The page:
Monday 19 March 2018

Transport Minister no longer able to interfere in setting of passenger charges at Dublin Airport

Minister Shane Ross
Minister Shane Ross
John Mulligan

John Mulligan

The Minister for Transport will no longer be able to interfere in the setting of passenger charges at Dublin Airport by the Commission for Aviation Regulation following the introduction of new legislation that will determine how charges are implemented at the gateway.

The Department for Transport said the change is just one of a number of changes that “strengthens the hand of the Commission for Aviation Regulation in pursuing its goal to protect the interests of the airport’s customers”.

The Commission for Aviation Regulation (CAR) determines the maximum charges per passenger that can be levied by at Dublin Airport on airlines using the facility. The current maximum charge per passenger the DAA can levy is €9.86.

The Commission sets the levels by taking into account factors such as projected traffic levels, the estimated capital expenditure planned by the Dublin Airport Authority (DAA) as well as input from stakeholders such as airlines.

In setting the maximum charges, the Commission also has to be mindful of ensuring that the DAA's financial position is not undermined. That has led to ministerial directions being issued in the past to the CAR, with the Department often being accused of effectively directing the CAR as to how charges should be set.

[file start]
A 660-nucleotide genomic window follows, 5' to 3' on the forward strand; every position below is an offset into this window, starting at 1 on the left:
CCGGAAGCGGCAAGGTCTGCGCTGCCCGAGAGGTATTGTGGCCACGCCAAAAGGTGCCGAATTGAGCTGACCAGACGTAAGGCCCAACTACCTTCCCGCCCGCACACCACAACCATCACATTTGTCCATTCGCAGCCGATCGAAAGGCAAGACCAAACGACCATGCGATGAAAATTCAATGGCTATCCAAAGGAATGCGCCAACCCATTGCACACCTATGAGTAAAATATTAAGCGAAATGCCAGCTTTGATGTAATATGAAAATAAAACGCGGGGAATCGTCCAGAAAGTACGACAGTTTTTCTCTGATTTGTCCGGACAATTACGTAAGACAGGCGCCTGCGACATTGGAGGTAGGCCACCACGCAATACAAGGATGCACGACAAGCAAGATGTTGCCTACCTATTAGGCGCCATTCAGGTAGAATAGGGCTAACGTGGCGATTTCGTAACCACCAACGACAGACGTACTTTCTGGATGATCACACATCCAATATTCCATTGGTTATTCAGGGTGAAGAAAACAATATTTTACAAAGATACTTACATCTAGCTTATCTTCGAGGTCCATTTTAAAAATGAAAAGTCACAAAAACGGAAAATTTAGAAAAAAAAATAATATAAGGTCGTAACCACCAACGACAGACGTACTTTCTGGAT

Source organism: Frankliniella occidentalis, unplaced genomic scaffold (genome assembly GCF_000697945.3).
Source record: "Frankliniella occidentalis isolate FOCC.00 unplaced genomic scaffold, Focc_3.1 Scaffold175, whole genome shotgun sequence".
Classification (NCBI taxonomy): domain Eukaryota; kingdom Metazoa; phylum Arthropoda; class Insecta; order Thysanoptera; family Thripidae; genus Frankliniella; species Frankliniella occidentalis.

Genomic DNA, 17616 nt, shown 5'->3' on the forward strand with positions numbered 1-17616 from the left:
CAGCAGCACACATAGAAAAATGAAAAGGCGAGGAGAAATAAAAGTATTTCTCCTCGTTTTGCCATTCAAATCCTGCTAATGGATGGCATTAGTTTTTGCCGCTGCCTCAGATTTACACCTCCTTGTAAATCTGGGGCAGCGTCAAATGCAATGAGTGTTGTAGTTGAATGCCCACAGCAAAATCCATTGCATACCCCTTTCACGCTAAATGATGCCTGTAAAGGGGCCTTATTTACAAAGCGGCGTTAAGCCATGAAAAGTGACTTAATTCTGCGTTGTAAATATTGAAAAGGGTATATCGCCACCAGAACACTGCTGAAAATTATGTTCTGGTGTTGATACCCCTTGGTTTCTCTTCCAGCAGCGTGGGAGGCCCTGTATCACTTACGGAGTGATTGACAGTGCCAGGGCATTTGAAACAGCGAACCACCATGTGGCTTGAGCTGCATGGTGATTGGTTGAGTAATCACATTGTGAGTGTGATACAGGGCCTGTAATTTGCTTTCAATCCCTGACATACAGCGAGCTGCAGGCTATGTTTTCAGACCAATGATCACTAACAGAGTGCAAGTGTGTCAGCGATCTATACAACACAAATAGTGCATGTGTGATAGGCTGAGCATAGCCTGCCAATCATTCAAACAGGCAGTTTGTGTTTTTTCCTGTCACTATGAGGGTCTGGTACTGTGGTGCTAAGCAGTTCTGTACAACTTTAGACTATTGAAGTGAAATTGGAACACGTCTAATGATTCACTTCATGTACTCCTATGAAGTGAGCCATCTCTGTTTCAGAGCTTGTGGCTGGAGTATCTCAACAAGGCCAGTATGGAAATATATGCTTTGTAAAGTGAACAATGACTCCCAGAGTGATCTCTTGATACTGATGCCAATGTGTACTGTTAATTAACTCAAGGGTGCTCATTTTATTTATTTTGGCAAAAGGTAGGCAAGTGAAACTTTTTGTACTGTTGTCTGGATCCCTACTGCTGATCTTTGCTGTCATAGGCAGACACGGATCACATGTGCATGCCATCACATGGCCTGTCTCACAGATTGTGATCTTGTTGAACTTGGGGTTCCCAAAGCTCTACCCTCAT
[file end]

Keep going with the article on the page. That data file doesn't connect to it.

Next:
The current system of assessing passenger charges at Dublin Airport has been in place since 2001. In early 2015, the Department of Transport – then headed by Paschal Donohoe – initiated a review of that system.

Current Transport Minister Shane Ross, said that the government has now agreed to reform how prices are set at Dublin Airport.

“Under the regulatory oversight of the Commission for Aviation Regulation, and with the support of Ryanair and Aer Lingus in particular, Dublin Airport is now a highly connected modern international airport,” he said. “The new price regime will build on that progress but, importantly, it will place the consumers’ interests firmly ahead of the ambitions of a state utility.”

A DAA spokesman said: “DAA manages Dublin Airport in the best interests of the State and the wider Irish economy by growing connectivity and offering a world-class product at a competitive price.”

He added: “Airport charges at Dublin continue to be amongst the lowest in Europe. The most recent independent benchmarking study from Airports Council International (ACI) Europe found that Dublin Airport had the fourth lowest charges in its peer group of 23 comparable European airports."

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